PROVIDENCE, R.I. (WPRI) – House Speaker Nicholas Mattiello says his plan to eliminate the car tax would freeze how much the state reimburses cities and towns at today’s tax rates, so communities could not seek more money down the road.
Mattiello, D-Cranston, announced his plan to gradually eliminate the car tax during his hard-fought re-election campaign last fall. He has said repeatedly he plans to phase out the tax over five years but have the state reimburse cities and towns for the revenue they lose so their budgets are not strained.
Larry Berman, a Mattiello spokesman, confirmed the speaker plans to “freeze the rate at the current levy amount so the cities and towns cannot increase the rate and look to be made whole at an increased rate.”
Not everyone thinks the plan is fair. Cumberland Mayor William Murray said he fears that Mattiello’s plan will force property owners to bear the burden if communities fall on harder times.
“The homeowner and the business community are going to have to pick up this burden,” Murray, a Democrat, told Target 12. “What happens two years down the road and somebody new comes in and they say, ‘We’re not going to do it anymore’?”
According to figures from the Department of Revenue, Rhode Islanders currently pay $220 million a year in car taxes. Under Mattiello’s proposal, by 2022, the state would cut $220 million in checks to communities so they can take in the same amount of money without sending out car tax bills.
Half the state money in the Mattiello plan would go to six of Rhode Island’s 39 communities: Providence ($32 million), Warwick ($25 million), Cranston ($21 million), Pawtucket ($15 million), East Providence ($10 million) and Johnston ($9.6 million).
For comparison purposes, Target 12 analyzed Department of Revenue data to examine how the same amount of money – $220 million – would be divided if it were handed out based on the actual value of cars in each community. The results were starkly different.
Use Pawtucket and Cumberland as an example. The total assessed value of all cars is roughly the same in each community: $288 million for Pawtucket and $286 million for Cumberland.
Under Mattiello’s plan – reimbursing the communities based on their current tax rate – Pawtucket would get $15 million from the state by 2022, while Cumberland would get just $6 million. If the money were divided evenly based on the value of cars, by comparison, Cumberland would receive about $4 million more and Pawtucket would get about $5.6 million less.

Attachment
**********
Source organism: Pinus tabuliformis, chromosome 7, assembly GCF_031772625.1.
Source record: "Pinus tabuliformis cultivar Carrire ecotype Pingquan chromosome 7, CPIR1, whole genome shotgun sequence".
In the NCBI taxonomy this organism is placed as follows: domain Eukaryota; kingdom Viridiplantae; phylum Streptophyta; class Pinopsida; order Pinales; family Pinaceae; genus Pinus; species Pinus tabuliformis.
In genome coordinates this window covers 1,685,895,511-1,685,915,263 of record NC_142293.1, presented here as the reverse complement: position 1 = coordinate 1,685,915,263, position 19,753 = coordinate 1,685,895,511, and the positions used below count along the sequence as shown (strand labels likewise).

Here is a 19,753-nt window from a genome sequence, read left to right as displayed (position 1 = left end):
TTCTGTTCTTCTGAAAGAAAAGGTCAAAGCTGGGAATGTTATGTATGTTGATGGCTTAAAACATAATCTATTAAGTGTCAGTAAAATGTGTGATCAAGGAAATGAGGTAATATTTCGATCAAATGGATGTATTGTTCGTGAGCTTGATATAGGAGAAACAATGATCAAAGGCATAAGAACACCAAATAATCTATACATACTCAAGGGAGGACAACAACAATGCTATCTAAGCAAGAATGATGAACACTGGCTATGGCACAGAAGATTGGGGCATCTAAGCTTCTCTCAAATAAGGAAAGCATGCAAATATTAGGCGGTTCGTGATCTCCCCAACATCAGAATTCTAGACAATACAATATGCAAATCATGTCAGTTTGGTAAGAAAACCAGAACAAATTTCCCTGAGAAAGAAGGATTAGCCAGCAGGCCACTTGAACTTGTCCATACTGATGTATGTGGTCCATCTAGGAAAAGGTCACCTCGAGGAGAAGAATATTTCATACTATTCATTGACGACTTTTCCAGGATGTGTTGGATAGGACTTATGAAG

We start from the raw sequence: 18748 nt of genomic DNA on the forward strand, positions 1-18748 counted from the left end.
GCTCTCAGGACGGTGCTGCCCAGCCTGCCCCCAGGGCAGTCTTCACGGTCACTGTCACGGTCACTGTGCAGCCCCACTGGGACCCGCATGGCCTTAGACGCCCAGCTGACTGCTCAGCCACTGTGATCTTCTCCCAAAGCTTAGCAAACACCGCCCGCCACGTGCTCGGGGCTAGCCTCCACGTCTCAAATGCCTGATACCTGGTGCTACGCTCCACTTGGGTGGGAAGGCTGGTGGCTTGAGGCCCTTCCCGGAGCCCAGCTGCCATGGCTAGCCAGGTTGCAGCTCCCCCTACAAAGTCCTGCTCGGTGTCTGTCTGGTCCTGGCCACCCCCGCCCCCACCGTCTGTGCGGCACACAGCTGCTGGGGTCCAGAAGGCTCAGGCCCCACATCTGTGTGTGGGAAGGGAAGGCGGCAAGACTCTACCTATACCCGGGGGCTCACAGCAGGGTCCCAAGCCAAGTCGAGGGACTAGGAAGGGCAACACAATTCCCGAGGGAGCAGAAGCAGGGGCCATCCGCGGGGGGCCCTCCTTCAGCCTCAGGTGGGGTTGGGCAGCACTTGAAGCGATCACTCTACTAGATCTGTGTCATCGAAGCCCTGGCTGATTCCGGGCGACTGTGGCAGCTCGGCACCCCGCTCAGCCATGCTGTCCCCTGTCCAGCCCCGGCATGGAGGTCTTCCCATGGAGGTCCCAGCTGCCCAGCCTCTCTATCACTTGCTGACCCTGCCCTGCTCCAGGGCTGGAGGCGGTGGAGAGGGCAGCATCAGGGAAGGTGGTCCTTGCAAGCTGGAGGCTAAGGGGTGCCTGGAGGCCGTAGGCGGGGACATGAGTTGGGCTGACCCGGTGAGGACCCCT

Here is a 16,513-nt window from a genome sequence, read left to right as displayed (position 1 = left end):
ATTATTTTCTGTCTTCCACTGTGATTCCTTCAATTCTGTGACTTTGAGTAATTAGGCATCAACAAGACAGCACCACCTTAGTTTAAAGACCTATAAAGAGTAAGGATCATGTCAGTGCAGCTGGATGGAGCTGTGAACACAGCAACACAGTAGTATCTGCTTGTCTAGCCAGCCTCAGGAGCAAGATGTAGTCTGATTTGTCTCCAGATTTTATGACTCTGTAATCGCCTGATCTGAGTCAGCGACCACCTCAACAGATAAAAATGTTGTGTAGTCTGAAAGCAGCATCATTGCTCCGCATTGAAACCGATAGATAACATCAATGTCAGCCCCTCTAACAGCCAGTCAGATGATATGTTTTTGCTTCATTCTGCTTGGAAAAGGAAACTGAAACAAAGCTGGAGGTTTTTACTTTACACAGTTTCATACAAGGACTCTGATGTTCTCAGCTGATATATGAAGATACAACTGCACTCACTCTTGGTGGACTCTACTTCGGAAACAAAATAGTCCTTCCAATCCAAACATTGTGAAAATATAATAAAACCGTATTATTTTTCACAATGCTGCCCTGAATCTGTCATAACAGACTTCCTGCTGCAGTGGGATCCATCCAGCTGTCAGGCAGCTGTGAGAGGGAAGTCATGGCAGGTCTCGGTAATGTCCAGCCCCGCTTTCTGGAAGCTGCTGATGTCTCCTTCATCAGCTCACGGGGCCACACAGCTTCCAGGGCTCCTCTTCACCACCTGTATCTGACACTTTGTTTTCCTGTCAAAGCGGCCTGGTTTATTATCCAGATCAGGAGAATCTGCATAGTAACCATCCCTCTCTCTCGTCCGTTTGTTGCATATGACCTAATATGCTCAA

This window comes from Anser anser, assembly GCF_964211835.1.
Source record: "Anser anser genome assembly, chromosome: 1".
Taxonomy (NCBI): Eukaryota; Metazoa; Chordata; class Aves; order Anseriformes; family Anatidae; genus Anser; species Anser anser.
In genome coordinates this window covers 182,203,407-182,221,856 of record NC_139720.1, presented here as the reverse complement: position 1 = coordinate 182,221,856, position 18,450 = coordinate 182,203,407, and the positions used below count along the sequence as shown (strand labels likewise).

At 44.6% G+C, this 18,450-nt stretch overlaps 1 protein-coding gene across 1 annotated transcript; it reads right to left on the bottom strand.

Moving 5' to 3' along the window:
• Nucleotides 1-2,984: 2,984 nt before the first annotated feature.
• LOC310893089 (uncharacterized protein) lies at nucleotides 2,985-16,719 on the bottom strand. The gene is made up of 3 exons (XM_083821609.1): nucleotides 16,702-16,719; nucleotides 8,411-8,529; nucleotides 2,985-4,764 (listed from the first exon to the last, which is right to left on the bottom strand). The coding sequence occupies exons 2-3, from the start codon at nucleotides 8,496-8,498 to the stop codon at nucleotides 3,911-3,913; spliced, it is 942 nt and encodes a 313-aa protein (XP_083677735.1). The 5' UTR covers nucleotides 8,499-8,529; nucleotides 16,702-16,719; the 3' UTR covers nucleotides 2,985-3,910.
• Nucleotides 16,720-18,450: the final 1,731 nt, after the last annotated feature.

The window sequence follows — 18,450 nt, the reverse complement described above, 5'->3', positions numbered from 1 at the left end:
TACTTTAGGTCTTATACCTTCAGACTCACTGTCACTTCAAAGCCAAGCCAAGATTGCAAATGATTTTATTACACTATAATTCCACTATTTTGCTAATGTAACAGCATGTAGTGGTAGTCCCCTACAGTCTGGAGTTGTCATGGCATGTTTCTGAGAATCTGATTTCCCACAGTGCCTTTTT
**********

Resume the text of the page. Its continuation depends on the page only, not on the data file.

Murray suggested the Mattiello plan rewards cities and towns that have failed to hold down taxes. “Because we did the right thing and we had the right tax rate for cars we’re being penalized,” he said. “Should we subsidize Providence, as an example? I don’t believe so.”
In all, 25 of the 39 communities would receive more money if the $220 million were divided by motor vehicle value rather than their tax rates, while 14 do better under Mattiello’s plan.
During a recent taping of WPRI 12’s Newsmakers, Mattiello acknowledged various criticisms of his proposal, but noted the car tax was “designed poorly from the very beginning.”
“The fact that some communities have different tax rates is an additional reason why you may not want to do it, an additional reason why phasing it out is complicated,” Mattiello said. “It’s hard, it’s complicated, but that’s exactly what we’re there to do: fix and solve complicated problems on behalf of our constituents.”
Murray isn’t the only one raising questions about Mattiello’s approach. Gov. Gina Raimondo and Senate President M. Teresa Paiva Weed have both suggested the price tag for Mattiello’s plan may be too high considering the state faces long-term deficits.
Mattiello hit back at Raimondo in a string of tweets on Friday afternoon.
“I have heard from the citizens of the state and I understand they want the burdensome car tax eliminated,” the speaker wrote. “The Governor is tone deaf on this issue and should start listening to the people of Rhode Island. What is truly unsustainable and fiscally irresponsible is her plan to make us the only state in the nation to give away ‘free’ taxpayer-funded college tuition.”
Raimondo has offered a more modest proposal to reduce the car tax starting next year, which would cost the state roughly $60 million in reimbursement payments annually.
Murray said he is talking to his state lawmakers in Cumberland and plans on pushing back against the proposal. He said he would rather see car tax relief for his constituents by tinkering with how cars are assessed and examining how neighboring Connecticut and Massachusetts handle it.
“We’re going to fight,” Murray said. “I think it’s ridiculous we’re funding other cities that are going to get much more and I don’t think it’s a fair formula.”
Mattiello, however, has signaled his mind is made up, describing the car tax as “regressive” and “one of the highest in the nation.”
“We’re going to give tax relief to our constituents because they deserve it,” he said.